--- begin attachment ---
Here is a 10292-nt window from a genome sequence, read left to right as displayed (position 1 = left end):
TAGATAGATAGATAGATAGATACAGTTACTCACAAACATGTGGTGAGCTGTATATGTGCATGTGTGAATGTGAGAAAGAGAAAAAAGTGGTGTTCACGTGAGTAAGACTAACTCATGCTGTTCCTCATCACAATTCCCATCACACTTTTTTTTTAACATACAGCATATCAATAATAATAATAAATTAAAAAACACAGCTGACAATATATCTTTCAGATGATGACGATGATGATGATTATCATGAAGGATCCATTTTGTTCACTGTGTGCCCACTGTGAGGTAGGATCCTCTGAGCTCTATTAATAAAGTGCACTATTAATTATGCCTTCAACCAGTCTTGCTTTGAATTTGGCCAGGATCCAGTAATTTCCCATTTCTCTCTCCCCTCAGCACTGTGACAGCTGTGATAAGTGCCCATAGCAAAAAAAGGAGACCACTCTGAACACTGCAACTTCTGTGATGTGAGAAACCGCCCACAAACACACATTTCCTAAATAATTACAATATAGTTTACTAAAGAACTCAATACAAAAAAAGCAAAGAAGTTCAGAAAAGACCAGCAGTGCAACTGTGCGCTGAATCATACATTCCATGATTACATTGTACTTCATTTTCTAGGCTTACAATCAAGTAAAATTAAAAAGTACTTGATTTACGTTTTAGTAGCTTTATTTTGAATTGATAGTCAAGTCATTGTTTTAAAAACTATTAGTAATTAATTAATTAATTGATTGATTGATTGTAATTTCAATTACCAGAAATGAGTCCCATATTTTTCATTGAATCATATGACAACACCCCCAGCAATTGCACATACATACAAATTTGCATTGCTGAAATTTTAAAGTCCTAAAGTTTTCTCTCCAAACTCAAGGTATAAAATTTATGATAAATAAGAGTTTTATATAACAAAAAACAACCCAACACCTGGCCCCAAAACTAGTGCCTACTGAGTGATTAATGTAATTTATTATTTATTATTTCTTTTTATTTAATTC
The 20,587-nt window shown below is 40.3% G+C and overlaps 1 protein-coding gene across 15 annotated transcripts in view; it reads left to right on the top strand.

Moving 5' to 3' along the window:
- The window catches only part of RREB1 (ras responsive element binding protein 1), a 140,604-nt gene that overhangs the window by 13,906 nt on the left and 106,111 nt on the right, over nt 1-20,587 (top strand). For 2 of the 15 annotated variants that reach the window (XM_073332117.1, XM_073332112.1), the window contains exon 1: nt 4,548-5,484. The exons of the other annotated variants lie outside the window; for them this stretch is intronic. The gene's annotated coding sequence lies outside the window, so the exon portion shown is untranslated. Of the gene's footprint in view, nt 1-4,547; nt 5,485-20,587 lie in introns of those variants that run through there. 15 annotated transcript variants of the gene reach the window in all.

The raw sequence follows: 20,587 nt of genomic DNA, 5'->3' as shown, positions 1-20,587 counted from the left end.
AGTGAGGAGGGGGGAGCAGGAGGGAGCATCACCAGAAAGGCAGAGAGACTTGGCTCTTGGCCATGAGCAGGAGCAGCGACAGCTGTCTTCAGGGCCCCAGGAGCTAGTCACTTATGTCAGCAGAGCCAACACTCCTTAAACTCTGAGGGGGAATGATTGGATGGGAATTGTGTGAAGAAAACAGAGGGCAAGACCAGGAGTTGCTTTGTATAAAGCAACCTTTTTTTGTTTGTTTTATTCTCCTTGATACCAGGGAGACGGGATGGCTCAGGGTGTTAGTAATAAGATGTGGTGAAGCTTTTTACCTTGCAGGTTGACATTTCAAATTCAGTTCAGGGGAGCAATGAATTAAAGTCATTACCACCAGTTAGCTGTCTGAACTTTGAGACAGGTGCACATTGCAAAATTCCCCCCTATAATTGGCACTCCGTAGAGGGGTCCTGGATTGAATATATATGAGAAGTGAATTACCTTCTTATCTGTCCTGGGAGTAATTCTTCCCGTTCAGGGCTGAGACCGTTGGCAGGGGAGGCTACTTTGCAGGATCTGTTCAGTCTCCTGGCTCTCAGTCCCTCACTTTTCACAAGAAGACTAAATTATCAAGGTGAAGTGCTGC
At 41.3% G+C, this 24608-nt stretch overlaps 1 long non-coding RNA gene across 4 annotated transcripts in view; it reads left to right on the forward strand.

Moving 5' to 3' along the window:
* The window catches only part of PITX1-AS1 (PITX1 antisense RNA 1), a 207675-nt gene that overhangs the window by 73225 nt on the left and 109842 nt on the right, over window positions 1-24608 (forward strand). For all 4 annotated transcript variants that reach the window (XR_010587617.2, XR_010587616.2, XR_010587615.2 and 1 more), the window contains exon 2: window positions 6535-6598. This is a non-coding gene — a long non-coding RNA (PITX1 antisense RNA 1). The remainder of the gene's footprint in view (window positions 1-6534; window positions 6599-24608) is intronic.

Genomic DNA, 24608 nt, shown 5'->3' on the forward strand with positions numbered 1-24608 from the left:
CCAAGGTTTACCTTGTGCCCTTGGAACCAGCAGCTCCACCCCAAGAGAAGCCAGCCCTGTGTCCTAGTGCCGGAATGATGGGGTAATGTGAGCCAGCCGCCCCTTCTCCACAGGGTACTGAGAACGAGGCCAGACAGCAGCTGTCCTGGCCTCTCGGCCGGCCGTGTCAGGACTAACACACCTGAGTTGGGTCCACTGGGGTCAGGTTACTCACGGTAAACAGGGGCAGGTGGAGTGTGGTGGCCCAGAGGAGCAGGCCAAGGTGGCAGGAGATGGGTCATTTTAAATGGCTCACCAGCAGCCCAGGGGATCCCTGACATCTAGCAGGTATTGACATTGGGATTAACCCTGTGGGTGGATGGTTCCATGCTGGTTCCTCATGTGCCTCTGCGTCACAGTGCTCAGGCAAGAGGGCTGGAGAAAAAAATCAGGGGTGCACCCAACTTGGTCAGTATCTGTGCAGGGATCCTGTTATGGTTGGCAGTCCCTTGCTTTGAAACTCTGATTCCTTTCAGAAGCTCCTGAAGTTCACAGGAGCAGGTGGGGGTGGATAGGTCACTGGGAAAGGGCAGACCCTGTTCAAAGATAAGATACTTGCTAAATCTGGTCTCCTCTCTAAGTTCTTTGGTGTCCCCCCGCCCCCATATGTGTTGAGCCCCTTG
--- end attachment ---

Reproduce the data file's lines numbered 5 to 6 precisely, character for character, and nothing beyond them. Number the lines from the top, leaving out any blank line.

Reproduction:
- The window catches only part of RREB1 (ras responsive element binding protein 1), a 140,604-nt gene that overhangs the window by 13,906 nt on the left and 106,111 nt on the right, over nt 1-20,587 (top strand). For 2 of the 15 annotated variants that reach the window (XM_073332117.1, XM_073332112.1), the window contains exon 1: nt 4,548-5,484. The exons of the other annotated variants lie outside the window; for them this stretch is intronic. The gene's annotated coding sequence lies outside the window, so the exon portion shown is untranslated. Of the gene's footprint in view, nt 1-4,547; nt 5,485-20,587 lie in introns of those variants that run through there. 15 annotated transcript variants of the gene reach the window in all.

The raw sequence follows: 20,587 nt of genomic DNA, 5'->3' as shown, positions 1-20,587 counted from the left end.